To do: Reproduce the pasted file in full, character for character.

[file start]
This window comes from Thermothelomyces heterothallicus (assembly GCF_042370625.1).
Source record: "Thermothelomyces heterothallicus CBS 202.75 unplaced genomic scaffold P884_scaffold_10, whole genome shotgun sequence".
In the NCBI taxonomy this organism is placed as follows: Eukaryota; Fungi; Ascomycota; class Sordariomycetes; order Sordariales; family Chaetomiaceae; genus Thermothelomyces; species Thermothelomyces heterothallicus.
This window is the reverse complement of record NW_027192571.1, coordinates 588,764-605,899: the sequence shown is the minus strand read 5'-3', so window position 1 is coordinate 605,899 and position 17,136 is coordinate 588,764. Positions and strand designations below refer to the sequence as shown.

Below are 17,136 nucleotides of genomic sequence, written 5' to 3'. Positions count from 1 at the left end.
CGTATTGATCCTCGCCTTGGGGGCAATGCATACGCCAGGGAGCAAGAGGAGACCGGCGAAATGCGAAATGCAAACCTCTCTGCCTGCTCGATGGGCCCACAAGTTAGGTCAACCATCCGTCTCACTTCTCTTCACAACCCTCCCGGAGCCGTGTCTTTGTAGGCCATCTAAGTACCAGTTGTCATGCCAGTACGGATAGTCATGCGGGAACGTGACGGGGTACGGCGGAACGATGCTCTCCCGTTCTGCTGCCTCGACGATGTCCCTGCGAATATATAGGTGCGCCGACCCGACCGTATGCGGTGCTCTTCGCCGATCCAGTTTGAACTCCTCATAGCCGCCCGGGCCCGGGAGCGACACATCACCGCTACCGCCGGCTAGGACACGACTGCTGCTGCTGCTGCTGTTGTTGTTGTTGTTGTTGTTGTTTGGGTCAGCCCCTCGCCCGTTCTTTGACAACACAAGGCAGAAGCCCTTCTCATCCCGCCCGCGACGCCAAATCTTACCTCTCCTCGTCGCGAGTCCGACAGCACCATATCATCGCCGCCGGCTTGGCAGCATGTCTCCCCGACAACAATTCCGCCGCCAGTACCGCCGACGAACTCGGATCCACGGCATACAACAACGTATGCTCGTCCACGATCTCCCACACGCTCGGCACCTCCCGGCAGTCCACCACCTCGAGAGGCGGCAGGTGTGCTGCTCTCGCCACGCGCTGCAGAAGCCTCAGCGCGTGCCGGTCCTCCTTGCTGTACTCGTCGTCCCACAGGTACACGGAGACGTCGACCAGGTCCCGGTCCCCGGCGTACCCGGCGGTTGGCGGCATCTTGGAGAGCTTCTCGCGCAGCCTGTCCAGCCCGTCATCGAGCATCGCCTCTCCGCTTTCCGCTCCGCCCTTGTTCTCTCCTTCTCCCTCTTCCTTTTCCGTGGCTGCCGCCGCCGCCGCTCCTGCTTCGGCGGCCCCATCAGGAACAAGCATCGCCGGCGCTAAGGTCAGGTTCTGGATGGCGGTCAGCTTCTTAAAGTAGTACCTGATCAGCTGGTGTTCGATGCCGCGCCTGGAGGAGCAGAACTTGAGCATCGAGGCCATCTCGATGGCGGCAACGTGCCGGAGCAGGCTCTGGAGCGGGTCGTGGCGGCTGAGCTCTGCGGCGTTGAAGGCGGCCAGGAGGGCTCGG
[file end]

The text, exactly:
This window comes from Thermothelomyces heterothallicus (assembly GCF_042370625.1).
Source record: "Thermothelomyces heterothallicus CBS 202.75 unplaced genomic scaffold P884_scaffold_10, whole genome shotgun sequence".
In the NCBI taxonomy this organism is placed as follows: Eukaryota; Fungi; Ascomycota; class Sordariomycetes; order Sordariales; family Chaetomiaceae; genus Thermothelomyces; species Thermothelomyces heterothallicus.
This window is the reverse complement of record NW_027192571.1, coordinates 588,764-605,899: the sequence shown is the minus strand read 5'-3', so window position 1 is coordinate 605,899 and position 17,136 is coordinate 588,764. Positions and strand designations below refer to the sequence as shown.

Below are 17,136 nucleotides of genomic sequence, written 5' to 3'. Positions count from 1 at the left end.
CGTATTGATCCTCGCCTTGGGGGCAATGCATACGCCAGGGAGCAAGAGGAGACCGGCGAAATGCGAAATGCAAACCTCTCTGCCTGCTCGATGGGCCCACAAGTTAGGTCAACCATCCGTCTCACTTCTCTTCACAACCCTCCCGGAGCCGTGTCTTTGTAGGCCATCTAAGTACCAGTTGTCATGCCAGTACGGATAGTCATGCGGGAACGTGACGGGGTACGGCGGAACGATGCTCTCCCGTTCTGCTGCCTCGACGATGTCCCTGCGAATATATAGGTGCGCCGACCCGACCGTATGCGGTGCTCTTCGCCGATCCAGTTTGAACTCCTCATAGCCGCCCGGGCCCGGGAGCGACACATCACCGCTACCGCCGGCTAGGACACGACTGCTGCTGCTGCTGCTGTTGTTGTTGTTGTTGTTGTTGTTTGGGTCAGCCCCTCGCCCGTTCTTTGACAACACAAGGCAGAAGCCCTTCTCATCCCGCCCGCGACGCCAAATCTTACCTCTCCTCGTCGCGAGTCCGACAGCACCATATCATCGCCGCCGGCTTGGCAGCATGTCTCCCCGACAACAATTCCGCCGCCAGTACCGCCGACGAACTCGGATCCACGGCATACAACAACGTATGCTCGTCCACGATCTCCCACACGCTCGGCACCTCCCGGCAGTCCACCACCTCGAGAGGCGGCAGGTGTGCTGCTCTCGCCACGCGCTGCAGAAGCCTCAGCGCGTGCCGGTCCTCCTTGCTGTACTCGTCGTCCCACAGGTACACGGAGACGTCGACCAGGTCCCGGTCCCCGGCGTACCCGGCGGTTGGCGGCATCTTGGAGAGCTTCTCGCGCAGCCTGTCCAGCCCGTCATCGAGCATCGCCTCTCCGCTTTCCGCTCCGCCCTTGTTCTCTCCTTCTCCCTCTTCCTTTTCCGTGGCTGCCGCCGCCGCCGCTCCTGCTTCGGCGGCCCCATCAGGAACAAGCATCGCCGGCGCTAAGGTCAGGTTCTGGATGGCGGTCAGCTTCTTAAAGTAGTACCTGATCAGCTGGTGTTCGATGCCGCGCCTGGAGGAGCAGAACTTGAGCATCGAGGCCATCTCGATGGCGGCAACGTGCCGGAGCAGGCTCTGGAGCGGGTCGTGGCGGCTGAGCTCTGCGGCGTTGAAGGCGGCCAGGAGGGCTCGG